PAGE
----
Feb 03 2009
University of the Sciences in Philadelphia Justification for Scientific Honor of Homeopathic Leader, John A. Borneman, III
To update readers, I posted last week that my alma mater was to offer a Doctor(ate) of Science degree at our Founders’ Day celebration to Mr. John A. Borneman, III, pharmacist graduate (1952), founder of the Board Member, Homeopathic Pharmacopoeia Convention of the United States, Southeastern, PA, and Chairman, Standard Homeopathic Company, Bryn Mawr, PA
The university, known prior to 1998 as the Philadelphia College of Pharmacy and Science (PCP&S), has been led by Dr. Philip Gerbino, a gentleman whom I hold in highest regard for his leadership and dedication to pharmacy practice. As I increasingly appreciate the time demands on a university administrator, I was grateful to receive a very prompt response from Dr. Gerbino following the public posting here of my letter of objection last week:
Dear Dr. Kroll,
I would like to thank you for e-mailing myself and our provost, Dr. Russell DiGate, on Jan. 26 with your concerns regarding our Founders’ Day honoree. We most certainly respect your opinion and thoughtful correspondence.
We had no intention of eroding the honorific nature of science with our selection of John A. Borneman, III, P’52, RPh. Instead our objective was to honor a man who is a founder, innovator, and successful entrepreneur. His selection for the Honorary Doctorate of Science degree is not about the rigors of science, nor the appropriate applications of science to homeopathic and alternative medicines, but about a founder who possesses remarkable leadership qualities and who is willing to share some of those with our students.
Mr. Borneman’s selection as our Founders’ Day degree recipient provided a source of considerable discussion internally. I can say that in the end, it was decided that since one of our missions is to provide our students with academic and personal development through intellectual, cultural, and ethical understanding and awareness, Mr. Borneman’s honor would ultimately benefit them on their own paths to becoming future leaders and innovators. As point of emphasis, and in this context, we honor founding, not the field of homeopathic medicine. We honor a founder with entrepreneurial spirit.
Again, we appreciate your interest and comments and value your opinion. This letter is not intended to change your mind. It is provided to offer a better understanding of our decision. A good criticism is healthy and often inspiring. While it is not always necessary that we all agree, the basis of academia is to provide an environment of inquiry, debate, and critical thought where all opinions are respected.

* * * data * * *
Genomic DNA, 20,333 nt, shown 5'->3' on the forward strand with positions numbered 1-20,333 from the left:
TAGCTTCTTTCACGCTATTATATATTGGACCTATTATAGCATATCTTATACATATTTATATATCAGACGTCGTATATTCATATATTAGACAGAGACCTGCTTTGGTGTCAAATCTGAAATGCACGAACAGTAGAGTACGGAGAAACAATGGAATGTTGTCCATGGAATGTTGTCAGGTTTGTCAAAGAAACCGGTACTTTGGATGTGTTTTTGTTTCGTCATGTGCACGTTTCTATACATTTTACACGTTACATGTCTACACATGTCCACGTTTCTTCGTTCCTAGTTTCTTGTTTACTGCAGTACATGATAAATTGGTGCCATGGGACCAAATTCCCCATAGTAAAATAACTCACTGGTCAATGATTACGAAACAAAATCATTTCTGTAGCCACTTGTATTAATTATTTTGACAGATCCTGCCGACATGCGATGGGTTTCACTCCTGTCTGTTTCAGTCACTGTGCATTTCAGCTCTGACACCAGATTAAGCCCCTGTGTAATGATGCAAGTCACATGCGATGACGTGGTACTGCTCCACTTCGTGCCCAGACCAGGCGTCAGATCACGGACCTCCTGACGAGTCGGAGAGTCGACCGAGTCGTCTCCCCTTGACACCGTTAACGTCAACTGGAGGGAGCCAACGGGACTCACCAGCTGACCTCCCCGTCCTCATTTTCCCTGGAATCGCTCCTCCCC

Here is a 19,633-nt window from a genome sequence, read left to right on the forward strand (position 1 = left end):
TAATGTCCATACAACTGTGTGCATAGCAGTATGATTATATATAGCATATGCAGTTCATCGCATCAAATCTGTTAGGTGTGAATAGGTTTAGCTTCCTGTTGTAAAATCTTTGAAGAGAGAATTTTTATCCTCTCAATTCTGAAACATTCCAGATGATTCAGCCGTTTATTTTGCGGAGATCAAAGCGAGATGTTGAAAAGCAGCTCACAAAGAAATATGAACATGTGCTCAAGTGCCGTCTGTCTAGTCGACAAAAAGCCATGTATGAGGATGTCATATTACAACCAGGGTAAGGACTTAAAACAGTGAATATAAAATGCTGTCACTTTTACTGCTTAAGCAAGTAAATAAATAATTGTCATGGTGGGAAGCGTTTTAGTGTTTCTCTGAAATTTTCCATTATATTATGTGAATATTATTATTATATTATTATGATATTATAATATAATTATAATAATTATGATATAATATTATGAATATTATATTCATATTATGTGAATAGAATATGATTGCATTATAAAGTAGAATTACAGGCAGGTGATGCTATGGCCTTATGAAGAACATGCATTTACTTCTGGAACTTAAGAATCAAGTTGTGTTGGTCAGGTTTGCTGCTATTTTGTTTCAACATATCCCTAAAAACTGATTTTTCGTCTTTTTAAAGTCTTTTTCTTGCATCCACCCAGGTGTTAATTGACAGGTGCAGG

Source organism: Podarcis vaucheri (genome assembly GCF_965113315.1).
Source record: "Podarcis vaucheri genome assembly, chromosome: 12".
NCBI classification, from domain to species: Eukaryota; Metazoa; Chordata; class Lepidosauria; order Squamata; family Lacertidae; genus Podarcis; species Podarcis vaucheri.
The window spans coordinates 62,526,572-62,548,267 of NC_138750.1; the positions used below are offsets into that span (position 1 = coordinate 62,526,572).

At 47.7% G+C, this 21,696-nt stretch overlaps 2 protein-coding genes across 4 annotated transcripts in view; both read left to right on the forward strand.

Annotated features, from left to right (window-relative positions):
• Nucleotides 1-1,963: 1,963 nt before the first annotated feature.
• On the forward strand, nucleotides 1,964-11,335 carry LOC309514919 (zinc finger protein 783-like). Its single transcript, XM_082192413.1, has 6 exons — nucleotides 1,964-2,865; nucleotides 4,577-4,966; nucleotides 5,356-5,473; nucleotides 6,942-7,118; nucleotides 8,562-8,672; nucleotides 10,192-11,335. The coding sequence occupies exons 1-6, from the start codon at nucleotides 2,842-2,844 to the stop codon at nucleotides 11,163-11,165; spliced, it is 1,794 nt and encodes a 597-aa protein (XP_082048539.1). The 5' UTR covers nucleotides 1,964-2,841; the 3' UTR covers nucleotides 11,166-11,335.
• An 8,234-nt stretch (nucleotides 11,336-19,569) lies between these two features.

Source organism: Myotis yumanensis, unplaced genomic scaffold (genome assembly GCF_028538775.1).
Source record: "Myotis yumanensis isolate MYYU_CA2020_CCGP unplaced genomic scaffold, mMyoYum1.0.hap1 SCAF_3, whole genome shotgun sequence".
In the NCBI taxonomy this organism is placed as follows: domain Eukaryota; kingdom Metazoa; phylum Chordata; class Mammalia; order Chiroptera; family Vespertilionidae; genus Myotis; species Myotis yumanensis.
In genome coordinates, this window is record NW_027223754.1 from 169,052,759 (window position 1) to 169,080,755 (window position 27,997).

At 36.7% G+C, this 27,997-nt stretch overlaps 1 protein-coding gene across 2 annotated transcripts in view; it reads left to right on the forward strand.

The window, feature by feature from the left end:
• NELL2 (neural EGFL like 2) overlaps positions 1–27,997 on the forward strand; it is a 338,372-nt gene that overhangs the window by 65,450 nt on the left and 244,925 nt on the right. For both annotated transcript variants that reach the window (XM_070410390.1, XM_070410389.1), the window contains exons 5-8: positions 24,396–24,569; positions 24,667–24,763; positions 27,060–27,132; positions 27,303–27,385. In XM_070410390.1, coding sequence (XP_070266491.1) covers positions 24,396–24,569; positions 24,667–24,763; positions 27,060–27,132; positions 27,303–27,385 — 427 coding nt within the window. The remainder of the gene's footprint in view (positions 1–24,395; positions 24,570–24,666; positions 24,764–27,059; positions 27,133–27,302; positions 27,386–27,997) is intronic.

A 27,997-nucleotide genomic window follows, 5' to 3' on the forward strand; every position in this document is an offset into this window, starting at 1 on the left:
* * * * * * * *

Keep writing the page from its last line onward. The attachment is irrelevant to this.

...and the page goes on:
Philip P. Gerbino, PharmD
Again, readers, please keep in mind that I hold Dr. Gerbino in my highest regard. He has been a university leader since I conducted my very first research project at PCP&S in 1984. Knowing what I know of him personally, even considering the unrecognized challenges of being a lead university administrator, I am led to register an even stronger objection to this honor of Mr. Borneman.
At first, I thought it might be more appropriate to acknowledge Mr. Borneman with an honorary MBA from the university. However, even this recognition would honor leadership and entrepreneurship in the absence of ethics by promoting the sale of products with no medicinal value under the guise of health remedies.
Not to be melodramatic, but if I were to collect lawn clippings from my yard and sell them as a cure for cancer with 30% of patients claiming they were helped, would I be worthy of an Honorary Doctorate of Science from my alma mater?
And I also submit that Mr. Borneman’s grandfather, John P. Borneman (1907) was a PCP graduate and promoter of both botanical medicines *and* homeopathics at a time when dose-response pharmacology was first being realized in the United States.
My most serious point is that one cannot, as Dr. Gerbino proposes, separate the business leadership and success of Mr. Borneman from the fact that the business is one of deceptive products marketed in the name of medicine.
Whatever Mr. Borneman offers to my alma mater in terms of business acumen and leadership training, I find his honor highly deficient in ethics and an affront to the principles of authenticity and scientific rigor put forth by the founders of the Philadelphia College of Pharmacy.
Unfortunately, my compatriots are graduates of a small college with a small alumni organization. I was graduate number 17,346 since 1821 and the school has only had between 900 and 2,500 students per year in the last 20 years. I doubt seriously that a significant public objection can be mounted against the honoring of Mr. Borneman. I’m sure he is a fine gentleman personally, and I hope to meet him at some point to discuss these issues, but I am disgusted by the imprimatur about to be given to him by the same institution whose academic endorsement hangs above my desk.